Sunday, June 20, 2010

A riddle, wrapped in a mystery, inside an enigma

Two articles on the Bhopal tragedy attracted my attention.  One is the article titled "Bhopal’s many betrayals" by Salil Tripathi (Mint, June 9, 2010).

Some excerpts from the article -
The betrayal of Bhopalis is older: It began when nobody warned the city’s poor not to live so close to a chemical plant.

The people of Bhopal were betrayed by factory inspectors who were lackadaisical in checking the plant’s maintenance, which permitted a culture where safety was nobody’s priority.

And then, on that night in December 1984, when political parties were busy fighting elections, the gas escaped from the plant, silently killing more than 2,000 people within hours

Those who survived were betrayed again by their own government, which argued their case poorly while pursuing it in the US. .... Judge J.F. Keenan was swayed by the company’s arguments, and he sent the case to India ... saying he was “firmly convinced that the Indian legal system is in a far better position than the American courts to determine the cause of the tragic event and thereby fix liability. Further, the Indian courts have greater access to all the information needed to arrive at the amount of the compensation to be awarded the victims”.

Right—and that compensation turned out to be Rs74,000 per death, and Rs26,500 per case of personal injury. For, back in India, while the government sued for some $3.5 billion in damages, it then settled for $470 million. The Supreme Court approved the deal, quashing all proceedings.

On Monday, Union Carbide was fined: $11,000. Indra Sinha, who has campaigned for Bhopal victims, and whose novel about Bhopal, Animal’s People, was shortlisted for the Man Booker Prize in 2007, calculates that at 55 cents per death. Sometimes life is that cheap.
Warren Anderson, former chairman of Union Carbide was arrested when he came to India in December 1984.  He was granted bail and he left the country, never to return. Why and how he left the country has remained a mystery.

B.S. Raghavan in his excellent short article titled "A riddle, wrapped in a mystery, inside an enigma" (Business Line, June 14, 2010) throws some light on how Warren Anderson escaped from India (or escorted out of India, depending upon how one views the incident).  

Some excerpts from the article -
Adil Shahriyar, the son of Muhammad Yunus, who was almost a part of the Indira Gandhi family, and a mentor of both Rajiv Gandhi and Sanjay Gandhi, was tried in a US District Court by a jury, and convicted on an indictment of five counts ( including trying to blow up a ship, illegal possession of firearms and carrying them across State borders and drug trafficking) and sentenced in 1982 to 35 years hard labour in prison.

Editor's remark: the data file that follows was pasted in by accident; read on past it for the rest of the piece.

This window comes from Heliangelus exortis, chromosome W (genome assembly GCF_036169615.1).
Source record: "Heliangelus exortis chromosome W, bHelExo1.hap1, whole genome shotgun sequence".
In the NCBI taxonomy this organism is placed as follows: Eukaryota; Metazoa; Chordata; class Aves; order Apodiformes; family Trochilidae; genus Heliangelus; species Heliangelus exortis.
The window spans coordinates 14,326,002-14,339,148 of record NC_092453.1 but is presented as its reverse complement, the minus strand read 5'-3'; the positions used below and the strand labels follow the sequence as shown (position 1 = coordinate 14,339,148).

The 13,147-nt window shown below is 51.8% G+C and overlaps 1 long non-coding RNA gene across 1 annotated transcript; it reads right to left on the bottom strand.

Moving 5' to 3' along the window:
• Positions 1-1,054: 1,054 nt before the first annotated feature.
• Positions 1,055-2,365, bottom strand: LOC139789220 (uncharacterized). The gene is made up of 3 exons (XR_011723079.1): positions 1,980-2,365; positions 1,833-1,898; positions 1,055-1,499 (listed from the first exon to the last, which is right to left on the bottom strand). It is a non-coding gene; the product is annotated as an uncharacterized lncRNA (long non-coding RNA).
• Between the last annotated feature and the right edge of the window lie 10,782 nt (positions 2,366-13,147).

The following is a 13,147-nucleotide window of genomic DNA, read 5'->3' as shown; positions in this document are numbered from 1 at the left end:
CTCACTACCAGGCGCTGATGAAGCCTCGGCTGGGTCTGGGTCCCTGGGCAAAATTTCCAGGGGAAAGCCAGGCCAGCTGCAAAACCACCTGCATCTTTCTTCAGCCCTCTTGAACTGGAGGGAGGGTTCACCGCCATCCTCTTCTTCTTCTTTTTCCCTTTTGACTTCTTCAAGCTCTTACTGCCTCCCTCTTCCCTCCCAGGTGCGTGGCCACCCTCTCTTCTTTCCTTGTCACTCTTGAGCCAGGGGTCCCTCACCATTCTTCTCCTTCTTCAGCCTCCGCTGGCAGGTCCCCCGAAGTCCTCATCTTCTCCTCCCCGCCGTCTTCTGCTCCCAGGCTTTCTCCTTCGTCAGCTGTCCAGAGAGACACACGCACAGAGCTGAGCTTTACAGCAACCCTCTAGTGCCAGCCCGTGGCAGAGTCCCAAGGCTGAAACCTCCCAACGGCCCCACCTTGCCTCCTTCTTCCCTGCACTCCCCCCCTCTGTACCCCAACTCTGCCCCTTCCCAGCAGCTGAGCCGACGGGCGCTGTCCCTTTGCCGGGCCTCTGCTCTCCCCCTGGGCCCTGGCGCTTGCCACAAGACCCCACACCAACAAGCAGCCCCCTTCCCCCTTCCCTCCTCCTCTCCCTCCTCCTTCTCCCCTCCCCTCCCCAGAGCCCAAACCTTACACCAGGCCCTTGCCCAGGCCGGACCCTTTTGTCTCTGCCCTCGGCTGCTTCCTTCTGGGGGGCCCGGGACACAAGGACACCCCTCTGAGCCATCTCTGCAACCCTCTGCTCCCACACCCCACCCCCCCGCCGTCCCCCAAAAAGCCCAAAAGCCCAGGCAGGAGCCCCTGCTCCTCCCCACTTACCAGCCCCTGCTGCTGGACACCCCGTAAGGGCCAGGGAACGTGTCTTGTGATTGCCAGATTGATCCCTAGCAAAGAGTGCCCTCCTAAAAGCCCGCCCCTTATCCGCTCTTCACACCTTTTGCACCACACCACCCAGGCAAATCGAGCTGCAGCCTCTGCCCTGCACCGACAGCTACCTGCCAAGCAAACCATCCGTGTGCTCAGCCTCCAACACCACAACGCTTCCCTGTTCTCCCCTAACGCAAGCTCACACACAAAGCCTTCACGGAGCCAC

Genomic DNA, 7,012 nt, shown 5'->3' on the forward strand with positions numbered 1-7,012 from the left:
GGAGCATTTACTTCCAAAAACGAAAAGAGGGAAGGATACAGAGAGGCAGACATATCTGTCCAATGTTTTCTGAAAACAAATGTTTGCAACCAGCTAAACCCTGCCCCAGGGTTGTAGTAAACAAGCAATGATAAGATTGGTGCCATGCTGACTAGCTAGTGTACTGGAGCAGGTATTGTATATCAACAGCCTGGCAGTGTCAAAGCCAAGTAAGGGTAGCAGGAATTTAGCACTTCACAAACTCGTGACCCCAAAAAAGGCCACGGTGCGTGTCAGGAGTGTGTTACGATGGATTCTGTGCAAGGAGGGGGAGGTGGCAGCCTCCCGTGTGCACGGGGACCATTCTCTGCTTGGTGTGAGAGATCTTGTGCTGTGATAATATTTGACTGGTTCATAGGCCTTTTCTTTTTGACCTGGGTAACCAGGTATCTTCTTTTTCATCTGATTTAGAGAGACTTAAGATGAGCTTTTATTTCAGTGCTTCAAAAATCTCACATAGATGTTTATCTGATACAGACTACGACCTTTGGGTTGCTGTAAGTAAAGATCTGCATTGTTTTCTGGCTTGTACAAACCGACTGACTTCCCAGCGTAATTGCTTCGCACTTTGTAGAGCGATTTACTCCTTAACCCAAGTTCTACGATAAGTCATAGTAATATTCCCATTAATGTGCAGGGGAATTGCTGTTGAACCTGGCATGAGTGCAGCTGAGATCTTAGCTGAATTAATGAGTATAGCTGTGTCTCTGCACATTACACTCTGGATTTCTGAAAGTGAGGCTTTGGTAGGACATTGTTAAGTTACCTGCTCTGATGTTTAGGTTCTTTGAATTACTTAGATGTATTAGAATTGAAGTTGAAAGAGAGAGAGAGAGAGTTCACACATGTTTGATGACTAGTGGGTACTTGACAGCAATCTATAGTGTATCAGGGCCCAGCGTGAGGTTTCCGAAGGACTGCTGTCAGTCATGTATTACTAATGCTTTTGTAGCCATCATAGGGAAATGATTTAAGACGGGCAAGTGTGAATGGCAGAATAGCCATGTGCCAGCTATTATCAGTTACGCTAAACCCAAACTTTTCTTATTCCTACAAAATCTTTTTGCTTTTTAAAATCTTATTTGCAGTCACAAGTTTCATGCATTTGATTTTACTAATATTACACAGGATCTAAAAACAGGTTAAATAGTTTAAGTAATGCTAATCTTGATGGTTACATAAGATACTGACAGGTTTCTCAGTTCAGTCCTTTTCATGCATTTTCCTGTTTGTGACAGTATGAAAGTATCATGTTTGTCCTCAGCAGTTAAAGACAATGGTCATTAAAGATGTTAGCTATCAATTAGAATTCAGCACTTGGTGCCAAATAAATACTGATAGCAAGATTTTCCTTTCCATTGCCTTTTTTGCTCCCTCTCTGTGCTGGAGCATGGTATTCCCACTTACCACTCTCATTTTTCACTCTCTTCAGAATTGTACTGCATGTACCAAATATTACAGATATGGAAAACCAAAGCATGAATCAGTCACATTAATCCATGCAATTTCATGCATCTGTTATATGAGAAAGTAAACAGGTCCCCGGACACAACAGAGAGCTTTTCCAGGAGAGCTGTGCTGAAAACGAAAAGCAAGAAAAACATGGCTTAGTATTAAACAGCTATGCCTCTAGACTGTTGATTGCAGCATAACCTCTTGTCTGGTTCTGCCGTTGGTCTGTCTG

He appealed to the 11th Circuit US Court of Appeals which rejected the appeal on November 21, 1983 saying, “We find that the evidence presented at trial was sufficient to support the verdicts and therefore affirm the district court's (judgment).”

When Rajiv Gandhi became the Prime Minister, it is not far-fetched to believe that he must have come under relentless pressure from Yunus to make the release of Adil from US jail his topmost priority, even if it be by using his position and broaching the matter directly to President Ronald Reagan.

It was just at that time — December 3, 1984 — the Bhopal tragedy shook the world. If Rajiv Gandhi's appeal to Reagan on Yunus' behalf were to succeed, it was imperative to make a gesture that would somehow make President Reagan deal with Rajiv Gandhi's request favourably.

Hey, presto! Warren Anderson is given VIP treatment and allowed to fly out of the country on December 7, 1984 and Adil Shahriyar is granted presidential pardon “as a goodwill gesture” and “for reasons of state” on June 11, 1985.

It certainly was a good bargain to exchange a convict undergoing a 35-year sentence for heinous offences in the US for an American corporate honcho, in order to oblige a long-time family friend.
And so that's how Warren Anderson escapes from India.  The Indian media suddenly woke up after the judgement.  Nani Palkhivala who was engaged by Union Carbide and who said it was gratuitous and slanderous to call the Indian legal system “deficient or inadequate” and who argued that the Indian system was capable of dealing with such a complex case, is dead.  So is Rajiv Gandhi who let Warren Anderson go.  Ronald Reagon who gave presidential pardon to Adil Shahriyar “as a goodwill gesture” and “for reasons of state” on June 11, 1985 is also dead.  Warren Anderson is too old to stand trial and in any case what purpose would it serve anyway after all these years of apathy.

Thousands died due to the tragedy and several hundred thousands were affected with ailments and died a multiple deaths day after day.  Life in India, is cheap, and to quote Indra Sinha it is 55 cents per death.. Other than shedding a few tears of sorrow and praying for the departed souls to rest in peace, we can't unfortunately do anything ...